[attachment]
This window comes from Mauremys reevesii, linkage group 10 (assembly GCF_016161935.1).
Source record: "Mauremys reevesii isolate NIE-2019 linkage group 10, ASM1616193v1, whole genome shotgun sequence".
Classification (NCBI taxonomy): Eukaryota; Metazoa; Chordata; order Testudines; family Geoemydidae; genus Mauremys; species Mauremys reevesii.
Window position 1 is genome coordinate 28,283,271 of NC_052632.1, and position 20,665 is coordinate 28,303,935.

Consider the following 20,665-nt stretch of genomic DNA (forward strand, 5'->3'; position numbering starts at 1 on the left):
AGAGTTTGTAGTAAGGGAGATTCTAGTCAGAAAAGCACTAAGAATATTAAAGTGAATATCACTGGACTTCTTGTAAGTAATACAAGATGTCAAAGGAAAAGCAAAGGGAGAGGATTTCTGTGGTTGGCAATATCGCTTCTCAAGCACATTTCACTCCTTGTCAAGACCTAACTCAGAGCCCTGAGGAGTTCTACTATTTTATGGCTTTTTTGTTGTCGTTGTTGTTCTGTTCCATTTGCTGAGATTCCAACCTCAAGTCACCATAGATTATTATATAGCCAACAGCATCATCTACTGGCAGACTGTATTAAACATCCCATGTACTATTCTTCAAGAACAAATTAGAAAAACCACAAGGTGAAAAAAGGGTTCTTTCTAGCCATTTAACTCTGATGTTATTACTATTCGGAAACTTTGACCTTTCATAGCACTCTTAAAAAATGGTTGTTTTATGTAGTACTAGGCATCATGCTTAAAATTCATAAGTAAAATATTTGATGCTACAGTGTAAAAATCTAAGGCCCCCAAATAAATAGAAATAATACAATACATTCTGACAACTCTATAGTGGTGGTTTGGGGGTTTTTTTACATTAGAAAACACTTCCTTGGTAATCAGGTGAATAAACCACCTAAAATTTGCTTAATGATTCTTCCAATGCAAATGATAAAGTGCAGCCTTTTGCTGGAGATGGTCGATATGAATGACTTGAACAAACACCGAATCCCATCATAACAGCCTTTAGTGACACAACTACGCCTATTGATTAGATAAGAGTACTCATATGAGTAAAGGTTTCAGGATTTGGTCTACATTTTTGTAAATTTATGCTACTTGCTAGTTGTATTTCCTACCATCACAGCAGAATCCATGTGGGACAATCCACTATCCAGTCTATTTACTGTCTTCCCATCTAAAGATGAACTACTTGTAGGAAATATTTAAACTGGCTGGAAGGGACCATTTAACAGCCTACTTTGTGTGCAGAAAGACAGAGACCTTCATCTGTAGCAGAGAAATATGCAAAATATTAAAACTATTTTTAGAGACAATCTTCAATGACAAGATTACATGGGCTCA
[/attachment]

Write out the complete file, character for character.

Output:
This window comes from Mauremys reevesii, linkage group 10 (assembly GCF_016161935.1).
Source record: "Mauremys reevesii isolate NIE-2019 linkage group 10, ASM1616193v1, whole genome shotgun sequence".
Classification (NCBI taxonomy): Eukaryota; Metazoa; Chordata; order Testudines; family Geoemydidae; genus Mauremys; species Mauremys reevesii.
Window position 1 is genome coordinate 28,283,271 of NC_052632.1, and position 20,665 is coordinate 28,303,935.

Consider the following 20,665-nt stretch of genomic DNA (forward strand, 5'->3'; position numbering starts at 1 on the left):
AGAGTTTGTAGTAAGGGAGATTCTAGTCAGAAAAGCACTAAGAATATTAAAGTGAATATCACTGGACTTCTTGTAAGTAATACAAGATGTCAAAGGAAAAGCAAAGGGAGAGGATTTCTGTGGTTGGCAATATCGCTTCTCAAGCACATTTCACTCCTTGTCAAGACCTAACTCAGAGCCCTGAGGAGTTCTACTATTTTATGGCTTTTTTGTTGTCGTTGTTGTTCTGTTCCATTTGCTGAGATTCCAACCTCAAGTCACCATAGATTATTATATAGCCAACAGCATCATCTACTGGCAGACTGTATTAAACATCCCATGTACTATTCTTCAAGAACAAATTAGAAAAACCACAAGGTGAAAAAAGGGTTCTTTCTAGCCATTTAACTCTGATGTTATTACTATTCGGAAACTTTGACCTTTCATAGCACTCTTAAAAAATGGTTGTTTTATGTAGTACTAGGCATCATGCTTAAAATTCATAAGTAAAATATTTGATGCTACAGTGTAAAAATCTAAGGCCCCCAAATAAATAGAAATAATACAATACATTCTGACAACTCTATAGTGGTGGTTTGGGGGTTTTTTTACATTAGAAAACACTTCCTTGGTAATCAGGTGAATAAACCACCTAAAATTTGCTTAATGATTCTTCCAATGCAAATGATAAAGTGCAGCCTTTTGCTGGAGATGGTCGATATGAATGACTTGAACAAACACCGAATCCCATCATAACAGCCTTTAGTGACACAACTACGCCTATTGATTAGATAAGAGTACTCATATGAGTAAAGGTTTCAGGATTTGGTCTACATTTTTGTAAATTTATGCTACTTGCTAGTTGTATTTCCTACCATCACAGCAGAATCCATGTGGGACAATCCACTATCCAGTCTATTTACTGTCTTCCCATCTAAAGATGAACTACTTGTAGGAAATATTTAAACTGGCTGGAAGGGACCATTTAACAGCCTACTTTGTGTGCAGAAAGACAGAGACCTTCATCTGTAGCAGAGAAATATGCAAAATATTAAAACTATTTTTAGAGACAATCTTCAATGACAAGATTACATGGGCTCA